It was a great use of the space – the gap between units became a dark alley to follow the detective down, an office turned into a laboratory while we were looking the other way -  and the constant moving kept anyone from getting restless, even Reuben. There was always something new to engage with and the performance was very intimate at times…I’m thinking of the ending song, where I was pretty much standing under the accordionist’s armpit. It was charming, silly and funny and managed to convey some actual information as well as a lot of made-up stuff (I assume) in a fast-paced and interesting way. Reuben, Jake and Eva enjoyed it, chuckling at the cowboy’s antics and chasing the detective from place to place, although Roo was a bit freaked out by the mad scientist bit and suddenly burst into tears saying “I don’t want to change!”. I assure him that, seeing as he hadn’t drunk the potion, he should be OK.

We wandered back out into the daylight, clutching our free popcorn and went in search of lunch. We considered Cafe Bonito, which looked very cool (records on the wall, Spanish menu) but the kids were after chips and they didn’t do them. So, Moonlight Cafe it was then:

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For the princely sum of £7.80, me and the kids got sausages and chips and drinks which was a bit of a bargain. They even had a little garden, on the way to the toilets. Reuben was only there for a minute or so but managed to befriend an ant, which he carried inside and put on his chips to “see if he wanted to eat them”. We had a short and sharp discussion on the role of insects and food areas before Anty was returned to the wild:

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Then just one more play in Plaza Park. Mummy hit the wall, but Eva just conquered the wall:

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“A Night at the Pictures” is only on for one more day (3 performances) so get down to Wood Street and see it! It’s funny, it’s free and you might even learn something. Did I mention that the troupe put on a free show at a local retirement home? What lovely folk and you should definitely support them. More details here.

 

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Some More Random Parks…(Mostly in East London)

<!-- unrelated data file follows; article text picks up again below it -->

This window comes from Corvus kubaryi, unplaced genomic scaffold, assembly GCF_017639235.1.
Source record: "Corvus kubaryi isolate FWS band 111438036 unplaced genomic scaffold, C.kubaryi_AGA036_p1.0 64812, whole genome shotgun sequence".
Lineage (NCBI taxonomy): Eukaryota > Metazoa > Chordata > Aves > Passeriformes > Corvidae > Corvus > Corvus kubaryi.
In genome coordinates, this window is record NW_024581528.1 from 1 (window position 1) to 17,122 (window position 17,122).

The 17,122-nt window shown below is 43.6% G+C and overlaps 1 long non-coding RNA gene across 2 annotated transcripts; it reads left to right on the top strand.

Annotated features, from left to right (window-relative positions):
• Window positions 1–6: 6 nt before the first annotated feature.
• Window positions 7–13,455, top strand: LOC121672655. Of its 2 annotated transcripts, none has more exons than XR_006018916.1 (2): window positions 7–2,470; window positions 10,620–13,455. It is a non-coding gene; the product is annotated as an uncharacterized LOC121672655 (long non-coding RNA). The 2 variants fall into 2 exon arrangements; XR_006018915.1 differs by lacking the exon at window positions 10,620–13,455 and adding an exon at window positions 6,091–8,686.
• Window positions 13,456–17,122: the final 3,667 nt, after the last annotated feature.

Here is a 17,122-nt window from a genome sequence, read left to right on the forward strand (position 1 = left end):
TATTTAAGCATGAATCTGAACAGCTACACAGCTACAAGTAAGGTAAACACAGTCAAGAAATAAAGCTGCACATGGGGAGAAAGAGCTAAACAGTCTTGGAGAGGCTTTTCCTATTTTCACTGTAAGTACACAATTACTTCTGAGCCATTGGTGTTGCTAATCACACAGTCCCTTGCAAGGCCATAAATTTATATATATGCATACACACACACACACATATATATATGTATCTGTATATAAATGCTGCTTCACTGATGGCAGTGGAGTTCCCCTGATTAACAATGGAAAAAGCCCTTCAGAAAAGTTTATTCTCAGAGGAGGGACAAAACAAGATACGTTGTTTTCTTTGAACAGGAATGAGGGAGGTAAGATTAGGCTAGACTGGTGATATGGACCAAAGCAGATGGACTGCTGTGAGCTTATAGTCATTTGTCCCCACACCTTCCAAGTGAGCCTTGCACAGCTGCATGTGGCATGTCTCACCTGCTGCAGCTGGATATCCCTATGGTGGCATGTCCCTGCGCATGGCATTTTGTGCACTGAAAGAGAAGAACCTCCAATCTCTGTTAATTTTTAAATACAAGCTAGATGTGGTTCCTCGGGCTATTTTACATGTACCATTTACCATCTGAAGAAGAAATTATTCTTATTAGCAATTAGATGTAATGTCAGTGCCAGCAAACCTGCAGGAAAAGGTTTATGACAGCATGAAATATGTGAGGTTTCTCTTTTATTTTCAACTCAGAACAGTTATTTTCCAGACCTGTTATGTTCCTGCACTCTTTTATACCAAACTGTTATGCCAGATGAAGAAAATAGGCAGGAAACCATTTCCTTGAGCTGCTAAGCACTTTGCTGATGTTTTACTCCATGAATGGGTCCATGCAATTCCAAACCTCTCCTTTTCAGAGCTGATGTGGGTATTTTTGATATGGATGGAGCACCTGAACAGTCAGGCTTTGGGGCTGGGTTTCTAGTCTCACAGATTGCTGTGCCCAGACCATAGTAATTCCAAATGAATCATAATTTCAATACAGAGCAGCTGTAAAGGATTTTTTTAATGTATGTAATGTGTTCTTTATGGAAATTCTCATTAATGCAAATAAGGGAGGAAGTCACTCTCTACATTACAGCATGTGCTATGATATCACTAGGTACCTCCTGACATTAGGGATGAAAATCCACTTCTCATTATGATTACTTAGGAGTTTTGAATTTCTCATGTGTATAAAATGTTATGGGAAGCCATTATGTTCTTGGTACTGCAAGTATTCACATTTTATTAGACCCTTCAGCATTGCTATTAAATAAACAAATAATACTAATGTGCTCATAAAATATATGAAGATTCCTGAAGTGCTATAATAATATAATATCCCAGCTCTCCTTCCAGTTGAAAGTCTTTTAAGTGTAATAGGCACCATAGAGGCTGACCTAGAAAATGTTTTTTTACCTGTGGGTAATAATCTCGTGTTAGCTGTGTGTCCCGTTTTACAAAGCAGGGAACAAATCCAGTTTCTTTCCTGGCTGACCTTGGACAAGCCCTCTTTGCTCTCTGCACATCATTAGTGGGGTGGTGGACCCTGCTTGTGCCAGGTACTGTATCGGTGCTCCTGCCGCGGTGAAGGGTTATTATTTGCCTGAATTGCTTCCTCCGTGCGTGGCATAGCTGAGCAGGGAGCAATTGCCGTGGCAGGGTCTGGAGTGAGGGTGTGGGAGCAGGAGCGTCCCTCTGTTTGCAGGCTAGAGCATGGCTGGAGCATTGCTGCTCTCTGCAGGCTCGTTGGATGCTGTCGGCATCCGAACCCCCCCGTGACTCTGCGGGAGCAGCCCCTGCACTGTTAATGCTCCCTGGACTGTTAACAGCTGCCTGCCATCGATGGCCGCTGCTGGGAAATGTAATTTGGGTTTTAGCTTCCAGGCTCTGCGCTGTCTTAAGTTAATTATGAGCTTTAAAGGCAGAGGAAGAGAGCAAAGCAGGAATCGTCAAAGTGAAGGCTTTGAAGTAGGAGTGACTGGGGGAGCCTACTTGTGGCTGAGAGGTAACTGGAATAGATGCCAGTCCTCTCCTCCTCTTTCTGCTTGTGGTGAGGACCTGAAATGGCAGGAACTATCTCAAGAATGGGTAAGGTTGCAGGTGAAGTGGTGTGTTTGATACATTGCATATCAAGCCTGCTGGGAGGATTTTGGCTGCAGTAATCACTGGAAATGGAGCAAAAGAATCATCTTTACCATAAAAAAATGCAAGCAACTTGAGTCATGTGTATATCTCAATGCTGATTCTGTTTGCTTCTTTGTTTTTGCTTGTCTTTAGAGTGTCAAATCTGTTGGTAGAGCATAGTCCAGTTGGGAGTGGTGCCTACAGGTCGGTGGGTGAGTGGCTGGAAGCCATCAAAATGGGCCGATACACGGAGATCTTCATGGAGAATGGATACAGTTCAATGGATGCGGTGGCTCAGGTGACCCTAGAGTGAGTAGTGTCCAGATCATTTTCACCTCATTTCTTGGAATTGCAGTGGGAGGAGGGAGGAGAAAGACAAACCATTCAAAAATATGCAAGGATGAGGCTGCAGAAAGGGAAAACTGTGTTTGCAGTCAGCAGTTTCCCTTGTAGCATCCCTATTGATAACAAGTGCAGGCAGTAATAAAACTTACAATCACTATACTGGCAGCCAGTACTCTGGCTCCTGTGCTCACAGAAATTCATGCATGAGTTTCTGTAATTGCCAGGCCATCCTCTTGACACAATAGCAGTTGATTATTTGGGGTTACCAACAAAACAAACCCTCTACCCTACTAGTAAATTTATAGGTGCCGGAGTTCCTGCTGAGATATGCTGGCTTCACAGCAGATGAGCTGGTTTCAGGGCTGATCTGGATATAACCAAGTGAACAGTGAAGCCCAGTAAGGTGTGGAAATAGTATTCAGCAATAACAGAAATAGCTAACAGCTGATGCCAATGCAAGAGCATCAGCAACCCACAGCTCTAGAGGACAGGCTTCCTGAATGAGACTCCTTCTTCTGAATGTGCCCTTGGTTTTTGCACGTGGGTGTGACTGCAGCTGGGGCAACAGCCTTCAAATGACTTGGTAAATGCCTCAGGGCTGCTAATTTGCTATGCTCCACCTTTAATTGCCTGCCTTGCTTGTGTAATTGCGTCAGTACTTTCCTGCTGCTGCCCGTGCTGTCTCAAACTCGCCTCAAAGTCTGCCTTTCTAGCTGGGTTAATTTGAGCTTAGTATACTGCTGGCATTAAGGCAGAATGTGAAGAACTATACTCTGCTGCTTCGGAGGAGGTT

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I’ll admit we haven’t been up to much lately – I’m still recovering a bit from the epic LWAT 300 weekend, where we hit almost every E postcode in the matter of a few days. Just thinking about it makes me tired. So, this half term we’re taking things slowly and trying not to get wet shoes every day. If you’re venturing out, why not check out the Rainy Day Guide I wrote just before Eva was born. Gosh, that seems a long time ago now…

But let’s turn our mind to sunnier things because as recently as last week, I  was worrying about sun cream and bountiful water supplies rather than worrying about the bountiful water supplies stored in the turn-ups of my jeans. We’ve been to a whole load of new parks – a lot of them in our new East London hood – and I thought I’d do a round-up of them here, instead of giving each one its own post. Quite frankly, some of them we only visited for a few minutes because I was busy stressing about an invoice or something but we got a few pics.

Let’s start in North London, with Chestnuts Park, Haringey. I only went there briefly with T’s Mum and T but isn’t it nice? So colourful and spacious, with one of those wobbly swing things where four kids can swing at once. There was a cafe there too, and it’s not far from Green Lanes where you can buy authentic Turkish apple tea – one of my favourite things. Of course, I have my tech support monkey trained to visit Turkey every so often to bring apple tea back for me, so don’t tell him that I can get it in N16. It might take away his sense of purpose in life.

 

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Dipping (barely) south of the river, here’s a park that we’ve been to plenty of times but never mentioned. It’s Little Dorrit Park, just around the corner from Roo’s old childminder in Borough and it has a climbing frame in the shape of a train: